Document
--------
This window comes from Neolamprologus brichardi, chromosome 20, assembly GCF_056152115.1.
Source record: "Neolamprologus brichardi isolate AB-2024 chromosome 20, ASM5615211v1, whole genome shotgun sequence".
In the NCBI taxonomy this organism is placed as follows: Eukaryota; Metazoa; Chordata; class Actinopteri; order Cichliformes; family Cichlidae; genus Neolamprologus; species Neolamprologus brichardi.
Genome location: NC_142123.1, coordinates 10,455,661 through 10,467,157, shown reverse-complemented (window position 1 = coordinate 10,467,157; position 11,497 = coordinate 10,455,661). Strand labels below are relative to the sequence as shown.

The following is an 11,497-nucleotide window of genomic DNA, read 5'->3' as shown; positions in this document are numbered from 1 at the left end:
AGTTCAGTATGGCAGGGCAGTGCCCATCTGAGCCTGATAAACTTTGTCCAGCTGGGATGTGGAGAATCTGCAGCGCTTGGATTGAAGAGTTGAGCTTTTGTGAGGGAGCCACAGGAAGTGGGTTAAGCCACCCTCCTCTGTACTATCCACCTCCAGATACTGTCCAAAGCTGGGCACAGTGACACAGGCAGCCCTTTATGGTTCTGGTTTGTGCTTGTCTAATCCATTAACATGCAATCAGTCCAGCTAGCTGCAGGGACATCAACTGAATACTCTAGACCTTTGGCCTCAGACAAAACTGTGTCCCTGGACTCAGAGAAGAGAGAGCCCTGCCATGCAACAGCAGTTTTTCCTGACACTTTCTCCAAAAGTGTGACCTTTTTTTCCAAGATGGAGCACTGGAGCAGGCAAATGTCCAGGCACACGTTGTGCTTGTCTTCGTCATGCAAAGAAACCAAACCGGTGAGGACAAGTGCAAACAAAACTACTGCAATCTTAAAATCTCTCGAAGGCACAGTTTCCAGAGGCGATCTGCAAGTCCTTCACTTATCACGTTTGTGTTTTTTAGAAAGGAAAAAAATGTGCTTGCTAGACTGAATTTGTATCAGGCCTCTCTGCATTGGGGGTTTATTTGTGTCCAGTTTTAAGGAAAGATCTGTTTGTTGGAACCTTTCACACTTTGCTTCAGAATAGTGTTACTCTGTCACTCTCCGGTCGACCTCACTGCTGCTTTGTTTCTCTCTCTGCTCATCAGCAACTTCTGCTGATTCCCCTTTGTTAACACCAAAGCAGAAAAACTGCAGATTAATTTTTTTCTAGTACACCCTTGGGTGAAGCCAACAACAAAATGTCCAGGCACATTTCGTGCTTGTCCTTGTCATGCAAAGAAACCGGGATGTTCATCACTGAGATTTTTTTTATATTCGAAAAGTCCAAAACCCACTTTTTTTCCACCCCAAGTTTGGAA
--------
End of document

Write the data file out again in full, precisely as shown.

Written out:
This window comes from Neolamprologus brichardi, chromosome 20, assembly GCF_056152115.1.
Source record: "Neolamprologus brichardi isolate AB-2024 chromosome 20, ASM5615211v1, whole genome shotgun sequence".
In the NCBI taxonomy this organism is placed as follows: Eukaryota; Metazoa; Chordata; class Actinopteri; order Cichliformes; family Cichlidae; genus Neolamprologus; species Neolamprologus brichardi.
Genome location: NC_142123.1, coordinates 10,455,661 through 10,467,157, shown reverse-complemented (window position 1 = coordinate 10,467,157; position 11,497 = coordinate 10,455,661). Strand labels below are relative to the sequence as shown.

The following is an 11,497-nucleotide window of genomic DNA, read 5'->3' as shown; positions in this document are numbered from 1 at the left end:
AGTTCAGTATGGCAGGGCAGTGCCCATCTGAGCCTGATAAACTTTGTCCAGCTGGGATGTGGAGAATCTGCAGCGCTTGGATTGAAGAGTTGAGCTTTTGTGAGGGAGCCACAGGAAGTGGGTTAAGCCACCCTCCTCTGTACTATCCACCTCCAGATACTGTCCAAAGCTGGGCACAGTGACACAGGCAGCCCTTTATGGTTCTGGTTTGTGCTTGTCTAATCCATTAACATGCAATCAGTCCAGCTAGCTGCAGGGACATCAACTGAATACTCTAGACCTTTGGCCTCAGACAAAACTGTGTCCCTGGACTCAGAGAAGAGAGAGCCCTGCCATGCAACAGCAGTTTTTCCTGACACTTTCTCCAAAAGTGTGACCTTTTTTTCCAAGATGGAGCACTGGAGCAGGCAAATGTCCAGGCACACGTTGTGCTTGTCTTCGTCATGCAAAGAAACCAAACCGGTGAGGACAAGTGCAAACAAAACTACTGCAATCTTAAAATCTCTCGAAGGCACAGTTTCCAGAGGCGATCTGCAAGTCCTTCACTTATCACGTTTGTGTTTTTTAGAAAGGAAAAAAATGTGCTTGCTAGACTGAATTTGTATCAGGCCTCTCTGCATTGGGGGTTTATTTGTGTCCAGTTTTAAGGAAAGATCTGTTTGTTGGAACCTTTCACACTTTGCTTCAGAATAGTGTTACTCTGTCACTCTCCGGTCGACCTCACTGCTGCTTTGTTTCTCTCTCTGCTCATCAGCAACTTCTGCTGATTCCCCTTTGTTAACACCAAAGCAGAAAAACTGCAGATTAATTTTTTTCTAGTACACCCTTGGGTGAAGCCAACAACAAAATGTCCAGGCACATTTCGTGCTTGTCCTTGTCATGCAAAGAAACCGGGATGTTCATCACTGAGATTTTTTTTATATTCGAAAAGTCCAAAACCCACTTTTTTTCCACCCCAAGTTTGGAA